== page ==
Ege’s Test / Weight-bearing McMurray’s Test | Meniscus Tear Assessment
Many orthopedic tests for meniscus tears are performed in non-weight-bearing positions, whereas most of the symptoms of a torn meniscus occur during weight-bearing activities. The Ege’s test tries to overcome this shortcoming by mimicking McMurray’s Test in a weight-bearing position. Due to its provocative nature, it is not suitable for patient’s in the very acute stage after injury, as they have to be able to bear weight and squat without pain and limitations in range of motion.
A study by Akseki et al. (2004) evaluated Ege’s test. They found a sensitivity for later and medial meniscus tears of 64 and 67% and a specificity of 90 and 81% respectively. In this single, but well-conducted study, the test performed better than McMurray’s test and joint line tenderness, but findings yet have to be confirmed.
We, therefore, give this test a moderate clinical value.
To perform the Ege’s Test, the patient stands with fully extended knees and both feet 30 to 40 centimeters apart. To detect a medial meniscal tear, the patient is asked to squat with both legs in maximal external rotation and then slowly stand up. The distance between the knees increases and each knee becomes externally rotated as the squatting proceeds. For lateral meniscal tears, both lower extremities are held in maximum internal rotation while the patient squats and stands up. A full squat in internal rotation is almost impossible even in healthy individuals. So a slightly less than full squat is required in internal rotation and the patient is allowed to use an object nearby as a support. In contrast to the medial meniscus test, the distance between the knee decreases, and each knee becomes internally rotated as the squatting proceeds.
This test is positive when pain and/or a click (which is sometimes audible by the examiner) is felt by the patient at the related site of the joint line. Further squatting is stopped as soon as the pain and/or click is felt. If the patient experiences pain while moving out of the squat, the test is scored positive as well.
The authors mention that pain is usually felt around 90 degrees of flexion. Anteriorly located tears produce symptoms in earlier knee flexion, whereas tears on the posterior horn produce symptoms in more knee flexion. While accuracy was decreased in patients with degenerative arthritis and Patellofemoral disease, interestingly the test was even more accurate in ACL-deficient knees and in knees with effusion.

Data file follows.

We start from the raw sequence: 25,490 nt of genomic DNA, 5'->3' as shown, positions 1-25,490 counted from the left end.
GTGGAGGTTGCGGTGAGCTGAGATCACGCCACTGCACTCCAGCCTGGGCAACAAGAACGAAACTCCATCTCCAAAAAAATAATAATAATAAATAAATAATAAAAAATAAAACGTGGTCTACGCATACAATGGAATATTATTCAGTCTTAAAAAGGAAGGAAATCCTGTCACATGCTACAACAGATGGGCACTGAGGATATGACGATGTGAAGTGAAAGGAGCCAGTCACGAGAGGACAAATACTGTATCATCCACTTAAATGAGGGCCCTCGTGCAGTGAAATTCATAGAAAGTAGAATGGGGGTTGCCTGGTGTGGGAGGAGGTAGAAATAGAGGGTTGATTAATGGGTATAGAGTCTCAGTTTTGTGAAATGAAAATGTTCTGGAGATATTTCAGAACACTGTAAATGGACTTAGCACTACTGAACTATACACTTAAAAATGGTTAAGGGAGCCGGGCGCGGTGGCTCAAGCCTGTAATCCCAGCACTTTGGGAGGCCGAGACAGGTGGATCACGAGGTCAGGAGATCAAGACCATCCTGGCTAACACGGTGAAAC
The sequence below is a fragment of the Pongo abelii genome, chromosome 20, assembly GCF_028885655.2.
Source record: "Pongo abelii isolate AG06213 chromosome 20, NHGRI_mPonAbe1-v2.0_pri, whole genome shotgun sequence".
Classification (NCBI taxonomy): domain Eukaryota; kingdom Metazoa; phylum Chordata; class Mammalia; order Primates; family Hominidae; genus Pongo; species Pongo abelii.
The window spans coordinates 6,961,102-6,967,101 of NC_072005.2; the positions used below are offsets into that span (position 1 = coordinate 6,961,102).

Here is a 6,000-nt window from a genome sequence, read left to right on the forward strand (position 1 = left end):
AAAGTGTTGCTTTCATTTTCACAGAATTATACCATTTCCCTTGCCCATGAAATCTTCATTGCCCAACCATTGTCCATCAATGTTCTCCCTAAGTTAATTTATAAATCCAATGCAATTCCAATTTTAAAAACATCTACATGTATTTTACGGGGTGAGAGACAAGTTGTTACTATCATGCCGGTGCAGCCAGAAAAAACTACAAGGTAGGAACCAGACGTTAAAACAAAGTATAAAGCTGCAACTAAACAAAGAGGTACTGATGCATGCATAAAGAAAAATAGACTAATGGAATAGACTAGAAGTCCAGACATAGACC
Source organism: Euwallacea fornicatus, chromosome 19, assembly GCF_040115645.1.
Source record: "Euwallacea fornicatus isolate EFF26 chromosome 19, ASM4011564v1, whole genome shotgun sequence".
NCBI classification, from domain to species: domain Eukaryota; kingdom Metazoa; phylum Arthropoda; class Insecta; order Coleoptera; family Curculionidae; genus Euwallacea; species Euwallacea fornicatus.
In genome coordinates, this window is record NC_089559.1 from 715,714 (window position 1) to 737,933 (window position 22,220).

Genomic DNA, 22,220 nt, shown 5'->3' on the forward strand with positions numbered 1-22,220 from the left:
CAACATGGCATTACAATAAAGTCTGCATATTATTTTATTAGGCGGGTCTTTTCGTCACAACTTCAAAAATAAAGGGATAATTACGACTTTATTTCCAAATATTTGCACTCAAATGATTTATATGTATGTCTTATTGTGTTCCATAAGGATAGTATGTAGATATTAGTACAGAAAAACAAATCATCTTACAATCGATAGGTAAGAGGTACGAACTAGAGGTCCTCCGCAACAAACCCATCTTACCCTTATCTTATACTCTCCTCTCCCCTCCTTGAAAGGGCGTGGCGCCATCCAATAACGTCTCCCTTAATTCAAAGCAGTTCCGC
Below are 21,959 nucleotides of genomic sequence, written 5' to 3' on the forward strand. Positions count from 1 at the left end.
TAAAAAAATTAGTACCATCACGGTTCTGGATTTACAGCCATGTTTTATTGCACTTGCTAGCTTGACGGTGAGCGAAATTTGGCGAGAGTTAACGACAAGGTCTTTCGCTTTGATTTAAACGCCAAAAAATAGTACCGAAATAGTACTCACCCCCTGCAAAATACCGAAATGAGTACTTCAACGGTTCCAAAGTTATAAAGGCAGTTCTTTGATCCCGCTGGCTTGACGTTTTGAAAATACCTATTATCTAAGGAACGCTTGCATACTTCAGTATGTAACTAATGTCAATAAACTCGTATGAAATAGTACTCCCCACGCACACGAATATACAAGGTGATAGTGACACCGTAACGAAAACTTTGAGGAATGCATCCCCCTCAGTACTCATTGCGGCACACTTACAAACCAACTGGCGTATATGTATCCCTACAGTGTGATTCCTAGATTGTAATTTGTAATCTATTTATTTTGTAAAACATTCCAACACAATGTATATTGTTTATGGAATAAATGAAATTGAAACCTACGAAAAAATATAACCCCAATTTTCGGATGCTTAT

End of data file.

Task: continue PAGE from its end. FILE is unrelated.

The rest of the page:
21 OF THE MOST USEFUL ORTHOPAEDIC TESTS IN CLINICAL PRACTICE
Other common tests to assess for meniscus injuries are:
What customers have to say about the Assessment E-Book
The Assessment E-Book This book helped me in my studying for my exam and in assessing my first patients. Awesome! Also for beginners!
The Assessment E-Book It’s an amazing Compilation! Congrats to all the work you have put in there. You’ll propably find all the test’s you’ve been looking for with propper explaination and source to doublecheck for you self. definetly a must have for every student, but it will also help an experienced practioner. Im looking forward to the lifelong updates on the topics.
Great work, guys
The Assessment E-Book A must-have for all physiotherapists, osteopaths and manual therapists. The authors conducted an extensive research on assessment tests in manual therapy. I find it very easy to read. The more I read the more I learn. Thank you!
The Assessment E-Book This book is great! It is very structured and detailed. It works extremely well on my Macbook and iPad.
The Assessment E-Book The best way to spend 80euros. Totally worth it. The amount of work you put behind this must have been absolutely huge. Every physical or physiotherapist should own it.
Congrats guys you’ve done an incredible job.
I’ve learnd a lot of new things and my approach to therapy in general have totally changed.
In one word: amazing. Keep going guys ! Best wishes from france.
The technical storage or access is strictly necessary for the legitimate purpose of enabling the use of a specific service explicitly requested by the subscriber or user, or for the sole purpose of carrying out the transmission of a communication over an electronic communications network.
The technical storage or access is necessary for the legitimate purpose of storing preferences that are not requested by the subscriber or user.
The technical storage or access that is used exclusively for statistical purposes.The technical storage or access that is used exclusively for anonymous statistical purposes. Without a subpoena, voluntary compliance on the part of your Internet Service Provider, or additional records from a third party, information stored or retrieved for this purpose alone cannot usually be used to identify you.
The technical storage or access is required to create user profiles to send advertising, or to track the user on a website or across several websites for similar marketing purposes.